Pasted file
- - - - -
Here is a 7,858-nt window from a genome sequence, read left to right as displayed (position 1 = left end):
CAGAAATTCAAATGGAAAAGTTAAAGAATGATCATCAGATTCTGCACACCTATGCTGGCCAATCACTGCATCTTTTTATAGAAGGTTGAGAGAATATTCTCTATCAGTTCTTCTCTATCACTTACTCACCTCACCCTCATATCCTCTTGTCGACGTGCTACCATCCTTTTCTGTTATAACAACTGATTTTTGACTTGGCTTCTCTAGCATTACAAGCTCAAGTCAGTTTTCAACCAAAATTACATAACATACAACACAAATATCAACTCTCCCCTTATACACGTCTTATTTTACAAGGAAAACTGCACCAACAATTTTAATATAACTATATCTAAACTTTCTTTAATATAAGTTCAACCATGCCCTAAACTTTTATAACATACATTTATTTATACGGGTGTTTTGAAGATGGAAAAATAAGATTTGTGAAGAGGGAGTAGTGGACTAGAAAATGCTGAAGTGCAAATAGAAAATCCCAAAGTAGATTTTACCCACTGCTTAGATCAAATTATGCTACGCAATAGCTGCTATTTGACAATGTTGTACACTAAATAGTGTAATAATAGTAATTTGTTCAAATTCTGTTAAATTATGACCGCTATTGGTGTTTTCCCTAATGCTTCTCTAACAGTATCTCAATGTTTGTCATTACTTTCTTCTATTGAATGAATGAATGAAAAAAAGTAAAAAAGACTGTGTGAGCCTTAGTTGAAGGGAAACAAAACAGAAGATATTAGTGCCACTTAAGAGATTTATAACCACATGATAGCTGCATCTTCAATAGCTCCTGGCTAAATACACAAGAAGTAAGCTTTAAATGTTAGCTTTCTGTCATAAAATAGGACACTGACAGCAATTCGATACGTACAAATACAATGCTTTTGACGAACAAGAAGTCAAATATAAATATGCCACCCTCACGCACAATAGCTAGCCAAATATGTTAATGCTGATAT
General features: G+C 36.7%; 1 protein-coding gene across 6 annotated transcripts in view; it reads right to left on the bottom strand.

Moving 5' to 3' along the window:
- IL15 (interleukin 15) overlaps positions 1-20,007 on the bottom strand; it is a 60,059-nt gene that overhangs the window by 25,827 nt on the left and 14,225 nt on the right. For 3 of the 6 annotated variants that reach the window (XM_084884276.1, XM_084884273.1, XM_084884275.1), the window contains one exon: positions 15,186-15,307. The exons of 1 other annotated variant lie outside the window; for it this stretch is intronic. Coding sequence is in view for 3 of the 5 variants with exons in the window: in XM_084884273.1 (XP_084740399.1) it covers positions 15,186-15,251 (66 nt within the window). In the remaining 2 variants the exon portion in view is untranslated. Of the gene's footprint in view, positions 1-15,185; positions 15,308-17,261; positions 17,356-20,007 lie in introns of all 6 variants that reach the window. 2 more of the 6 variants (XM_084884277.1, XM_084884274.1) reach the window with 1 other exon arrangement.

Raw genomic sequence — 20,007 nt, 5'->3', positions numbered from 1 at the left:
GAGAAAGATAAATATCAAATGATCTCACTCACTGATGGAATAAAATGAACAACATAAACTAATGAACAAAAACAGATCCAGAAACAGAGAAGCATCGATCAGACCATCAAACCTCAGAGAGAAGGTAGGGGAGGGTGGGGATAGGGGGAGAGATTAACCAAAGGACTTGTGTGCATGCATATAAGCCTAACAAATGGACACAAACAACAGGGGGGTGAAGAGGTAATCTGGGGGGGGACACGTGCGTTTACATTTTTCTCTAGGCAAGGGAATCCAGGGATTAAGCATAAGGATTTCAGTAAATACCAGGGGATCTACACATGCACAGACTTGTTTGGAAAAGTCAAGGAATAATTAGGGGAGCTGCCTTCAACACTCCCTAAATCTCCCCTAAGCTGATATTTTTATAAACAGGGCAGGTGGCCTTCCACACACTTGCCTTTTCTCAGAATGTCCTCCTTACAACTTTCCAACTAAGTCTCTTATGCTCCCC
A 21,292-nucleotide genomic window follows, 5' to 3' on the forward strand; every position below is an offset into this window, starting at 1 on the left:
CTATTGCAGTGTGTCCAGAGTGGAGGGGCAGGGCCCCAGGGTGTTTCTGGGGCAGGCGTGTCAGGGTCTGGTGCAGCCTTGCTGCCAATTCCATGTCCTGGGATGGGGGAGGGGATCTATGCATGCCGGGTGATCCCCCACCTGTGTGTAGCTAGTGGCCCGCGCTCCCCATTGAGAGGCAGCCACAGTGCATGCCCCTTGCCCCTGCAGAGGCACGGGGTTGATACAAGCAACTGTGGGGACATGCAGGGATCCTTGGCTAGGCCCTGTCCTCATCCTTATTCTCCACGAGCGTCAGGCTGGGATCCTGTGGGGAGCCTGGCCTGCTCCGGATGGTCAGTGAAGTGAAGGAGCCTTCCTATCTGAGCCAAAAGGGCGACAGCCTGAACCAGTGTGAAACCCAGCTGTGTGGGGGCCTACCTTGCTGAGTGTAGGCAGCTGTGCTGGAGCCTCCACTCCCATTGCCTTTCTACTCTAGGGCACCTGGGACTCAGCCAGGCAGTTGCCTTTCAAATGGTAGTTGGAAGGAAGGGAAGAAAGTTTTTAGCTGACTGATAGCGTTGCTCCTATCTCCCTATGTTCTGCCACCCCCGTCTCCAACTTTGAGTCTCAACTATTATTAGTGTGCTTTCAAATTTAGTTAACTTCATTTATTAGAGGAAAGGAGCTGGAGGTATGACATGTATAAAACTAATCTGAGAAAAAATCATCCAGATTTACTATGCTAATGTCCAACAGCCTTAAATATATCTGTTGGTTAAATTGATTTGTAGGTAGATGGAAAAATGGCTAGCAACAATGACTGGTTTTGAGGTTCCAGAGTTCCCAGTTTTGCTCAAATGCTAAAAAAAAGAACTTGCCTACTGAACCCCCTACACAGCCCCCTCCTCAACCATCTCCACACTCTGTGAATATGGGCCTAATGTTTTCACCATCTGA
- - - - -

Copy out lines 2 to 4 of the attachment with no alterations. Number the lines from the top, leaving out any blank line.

CAGAAATTCAAATGGAAAAGTTAAAGAATGATCATCAGATTCTGCACACCTATGCTGGCCAATCACTGCATCTTTTTATAGAAGGTTGAGAGAATATTCTCTATCAGTTCTTCTCTATCACTTACTCACCTCACCCTCATATCCTCTTGTCGACGTGCTACCATCCTTTTCTGTTATAACAACTGATTTTTGACTTGGCTTCTCTAGCATTACAAGCTCAAGTCAGTTTTCAACCAAAATTACATAACATACAACACAAATATCAACTCTCCCCTTATACACGTCTTATTTTACAAGGAAAACTGCACCAACAATTTTAATATAACTATATCTAAACTTTCTTTAATATAAGTTCAACCATGCCCTAAACTTTTATAACATACATTTATTTATACGGGTGTTTTGAAGATGGAAAAATAAGATTTGTGAAGAGGGAGTAGTGGACTAGAAAATGCTGAAGTGCAAATAGAAAATCCCAAAGTAGATTTTACCCACTGCTTAGATCAAATTATGCTACGCAATAGCTGCTATTTGACAATGTTGTACACTAAATAGTGTAATAATAGTAATTTGTTCAAATTCTGTTAAATTATGACCGCTATTGGTGTTTTCCCTAATGCTTCTCTAACAGTATCTCAATGTTTGTCATTACTTTCTTCTATTGAATGAATGAATGAAAAAAAGTAAAAAAGACTGTGTGAGCCTTAGTTGAAGGGAAACAAAACAGAAGATATTAGTGCCACTTAAGAGATTTATAACCACATGATAGCTGCATCTTCAATAGCTCCTGGCTAAATACACAAGAAGTAAGCTTTAAATGTTAGCTTTCTGTCATAAAATAGGACACTGACAGCAATTCGATACGTACAAATACAATGCTTTTGACGAACAAGAAGTCAAATATAAATATGCCACCCTCACGCACAATAGCTAGCCAAATATGTTAATGCTGATAT
General features: G+C 36.7%; 1 protein-coding gene across 6 annotated transcripts in view; it reads right to left on the bottom strand.

Moving 5' to 3' along the window: